Taxation, Corporate excise; Appellate Tax Board: findings. Administrative Law, Substantial evidence. Constitutional Law, Taxation.
Substantial evidence supported a determination of the Appellate Tax Board that the Commissioner of Revenue had properly disallowed deductions taken by a corporate taxpayer for royalty payments it had made to a wholly owned subsidiary for the use of certain trade names, trademarks, and service marks that the taxpayer had transferred to the subsidiary on the grounds that the transfer and leaseback of the marks was a sham that could be disregarded under the "sham transaction doctrine" [509-513], and that the royalty payments were not deductible as ordinary and necessary business expenses, but were created solely for the purpose of effectuating a camouflaged assignment of income [513-514].
There was no merit to a corporate taxpayer's arguments that the due process and commerce clauses of the United States Constitution were violated by the Commissioner of Revenue's disallowing deductions taken by the taxpayer for royalty payments it had made to a wholly owned subsidiary for the use of certain trade names, trademarks, and service marks that the taxpayer had transferred to the subsidiary , or that its royalty deduction was disallowed pursuant to an across-the-board policy for the arbitrary, automatic, disallowance of deductions for all related trademark protection companies, allegedly adopted by the commissioner [514-515].
The Appellate Tax Board acted within its discretion in refusing to abate penalties levied on a corporate taxpayer that had not relied on the advice of a competent tax professional and had understood the risks inherent in a plan it used to reduce its taxes, such that its failure timely to pay certain corporate excise deficiencies resulting from the disallowance of its tax reduction plan was not due to reasonable cause. [515-516]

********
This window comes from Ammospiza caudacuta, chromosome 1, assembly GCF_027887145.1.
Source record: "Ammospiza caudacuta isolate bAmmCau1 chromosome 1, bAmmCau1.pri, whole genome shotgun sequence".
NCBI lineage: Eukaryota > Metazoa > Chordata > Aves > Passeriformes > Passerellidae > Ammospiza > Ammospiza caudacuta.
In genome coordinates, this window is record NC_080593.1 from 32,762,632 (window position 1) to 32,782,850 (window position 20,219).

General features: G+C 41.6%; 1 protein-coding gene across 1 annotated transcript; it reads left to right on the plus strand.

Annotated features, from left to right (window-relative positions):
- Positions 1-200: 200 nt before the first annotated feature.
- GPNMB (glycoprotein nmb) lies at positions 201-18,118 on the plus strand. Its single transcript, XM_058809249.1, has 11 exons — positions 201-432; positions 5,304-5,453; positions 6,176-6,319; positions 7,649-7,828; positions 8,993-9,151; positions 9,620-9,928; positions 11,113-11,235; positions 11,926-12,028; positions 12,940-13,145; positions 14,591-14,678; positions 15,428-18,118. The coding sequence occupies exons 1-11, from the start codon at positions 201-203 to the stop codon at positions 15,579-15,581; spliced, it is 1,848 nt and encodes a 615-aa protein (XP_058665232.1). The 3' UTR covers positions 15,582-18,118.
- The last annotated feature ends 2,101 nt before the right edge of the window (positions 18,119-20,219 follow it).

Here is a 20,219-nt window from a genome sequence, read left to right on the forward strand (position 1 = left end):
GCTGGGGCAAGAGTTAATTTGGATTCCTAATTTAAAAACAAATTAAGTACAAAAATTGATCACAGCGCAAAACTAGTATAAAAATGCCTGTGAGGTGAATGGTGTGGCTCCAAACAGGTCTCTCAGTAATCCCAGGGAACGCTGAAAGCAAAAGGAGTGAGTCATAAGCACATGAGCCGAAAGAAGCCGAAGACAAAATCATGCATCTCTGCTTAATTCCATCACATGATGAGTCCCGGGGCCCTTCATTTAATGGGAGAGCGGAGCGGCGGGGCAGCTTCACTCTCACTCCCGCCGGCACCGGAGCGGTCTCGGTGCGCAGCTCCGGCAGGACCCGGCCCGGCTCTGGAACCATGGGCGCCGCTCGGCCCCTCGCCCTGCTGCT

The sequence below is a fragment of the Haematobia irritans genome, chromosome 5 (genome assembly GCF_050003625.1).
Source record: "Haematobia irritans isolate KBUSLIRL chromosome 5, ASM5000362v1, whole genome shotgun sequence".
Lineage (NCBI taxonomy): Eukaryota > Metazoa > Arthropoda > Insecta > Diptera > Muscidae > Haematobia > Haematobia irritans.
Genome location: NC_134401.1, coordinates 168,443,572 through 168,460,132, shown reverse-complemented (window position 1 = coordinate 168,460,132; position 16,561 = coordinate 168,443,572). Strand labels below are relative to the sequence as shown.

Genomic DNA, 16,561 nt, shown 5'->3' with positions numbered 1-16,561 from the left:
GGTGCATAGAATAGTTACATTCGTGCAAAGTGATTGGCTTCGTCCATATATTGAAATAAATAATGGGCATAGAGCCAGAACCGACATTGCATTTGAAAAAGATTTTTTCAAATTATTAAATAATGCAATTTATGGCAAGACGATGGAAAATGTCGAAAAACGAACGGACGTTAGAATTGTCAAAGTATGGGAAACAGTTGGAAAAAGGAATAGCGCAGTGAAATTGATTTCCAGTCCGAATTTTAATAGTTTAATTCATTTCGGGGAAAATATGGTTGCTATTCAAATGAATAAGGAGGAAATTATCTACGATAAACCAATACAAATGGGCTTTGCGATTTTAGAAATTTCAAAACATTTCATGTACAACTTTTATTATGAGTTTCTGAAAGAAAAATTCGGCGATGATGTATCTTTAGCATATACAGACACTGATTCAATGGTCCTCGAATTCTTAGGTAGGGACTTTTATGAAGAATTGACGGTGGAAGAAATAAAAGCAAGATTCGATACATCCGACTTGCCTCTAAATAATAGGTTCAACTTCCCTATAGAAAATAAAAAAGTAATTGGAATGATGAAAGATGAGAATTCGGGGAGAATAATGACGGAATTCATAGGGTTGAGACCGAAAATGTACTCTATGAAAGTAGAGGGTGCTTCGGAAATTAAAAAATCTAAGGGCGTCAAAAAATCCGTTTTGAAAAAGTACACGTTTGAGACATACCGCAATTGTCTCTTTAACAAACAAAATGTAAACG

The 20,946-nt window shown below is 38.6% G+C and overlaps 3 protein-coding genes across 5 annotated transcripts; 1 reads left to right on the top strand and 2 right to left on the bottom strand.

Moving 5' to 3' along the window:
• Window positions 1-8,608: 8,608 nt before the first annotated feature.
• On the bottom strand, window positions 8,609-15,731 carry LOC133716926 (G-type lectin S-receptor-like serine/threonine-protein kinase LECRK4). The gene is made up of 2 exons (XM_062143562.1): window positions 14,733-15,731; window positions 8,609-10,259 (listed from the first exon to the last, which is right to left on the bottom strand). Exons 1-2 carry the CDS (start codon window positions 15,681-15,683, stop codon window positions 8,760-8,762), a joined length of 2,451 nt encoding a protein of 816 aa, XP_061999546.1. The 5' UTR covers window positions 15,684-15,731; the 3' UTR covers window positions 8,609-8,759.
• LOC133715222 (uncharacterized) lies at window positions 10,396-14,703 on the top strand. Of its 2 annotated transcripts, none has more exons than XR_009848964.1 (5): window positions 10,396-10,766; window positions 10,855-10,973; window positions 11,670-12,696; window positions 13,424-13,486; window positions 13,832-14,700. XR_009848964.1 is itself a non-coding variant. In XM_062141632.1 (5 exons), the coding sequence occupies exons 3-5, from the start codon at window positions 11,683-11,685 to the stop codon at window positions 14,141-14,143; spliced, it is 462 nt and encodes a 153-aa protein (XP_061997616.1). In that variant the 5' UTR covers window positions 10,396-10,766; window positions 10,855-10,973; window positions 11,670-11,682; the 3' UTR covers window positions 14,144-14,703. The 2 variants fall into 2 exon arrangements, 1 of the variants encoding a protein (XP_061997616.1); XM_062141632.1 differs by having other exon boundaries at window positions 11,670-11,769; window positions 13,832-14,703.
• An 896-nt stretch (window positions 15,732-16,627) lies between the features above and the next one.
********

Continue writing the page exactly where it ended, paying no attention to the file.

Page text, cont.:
APPEAL from a decision of the Appellate Tax Board.
The Supreme Judicial Court on its own initiative transferred the case from the Appeals Court.
Paul H. Frankel, of New York, for the taxpayer.
Edward J. DeAngelo, Special Assistant Attorney General, for Commissioner of Revenue.
CORDY, J. Syms Corp. (Syms) appeals from a decision of the Appellate Tax Board (board) affirming the refusal by the Commissioner of Revenue (commissioner) to abate $291,571 in corporate excise taxes assessed against it for the tax years 1986, 1987, 1989, 1990, and 1991. The assessments resulted from the commissioner's disallowance of deductions Syms had taken for royalty payments it had made to its wholly owned subsidiary, SYL, Inc. (SYL). The royalties were paid to SYL for the use of certain trade names, trademarks, and service marks (marks), which Syms had transferred to SYL in December, 1986.
After an evidentiary hearing, the board found that Syms had not sustained its burden of establishing its entitlement to an abatement, and that the commissioner had properly disallowed the deductions on three alternative grounds: (1) the transfer and leaseback of the marks was a sham and could be disregarded under the "sham transaction doctrine" [Note 1]; (2) the royalty payments were not deductible as ordinary and necessary business expenses where there was no valid business purpose justifying the expense and SYL added little or no value to the marks; and (3) G. L. c. 63, § 39A, permitted the commissioner to eliminate the royalty payments from the calculation of net income because they were made between affiliated corporations and were in excess of fair value.
On appeal, Syms claims that the board's findings are not supported by the record, that G. L. c. 63, § 39A, only permits the elimination of payments between subsidiaries and not from a parent corporation to its subsidiary, and that the disallowance of the deductions violates the due process and commerce clauses of the United States Constitution. Syms also challenges the board's refusal to abate the penalties assessed against it by the commissioner. We conclude that the board's findings are supported by substantial evidence in the record and that the disallowances do not violate the United States Constitution. We need not and therefore do not reach the question of the applicability of G. L. c. 63, § 39A, to the payments in this case.
1. Background. Syms is a New Jersey corporation engaged in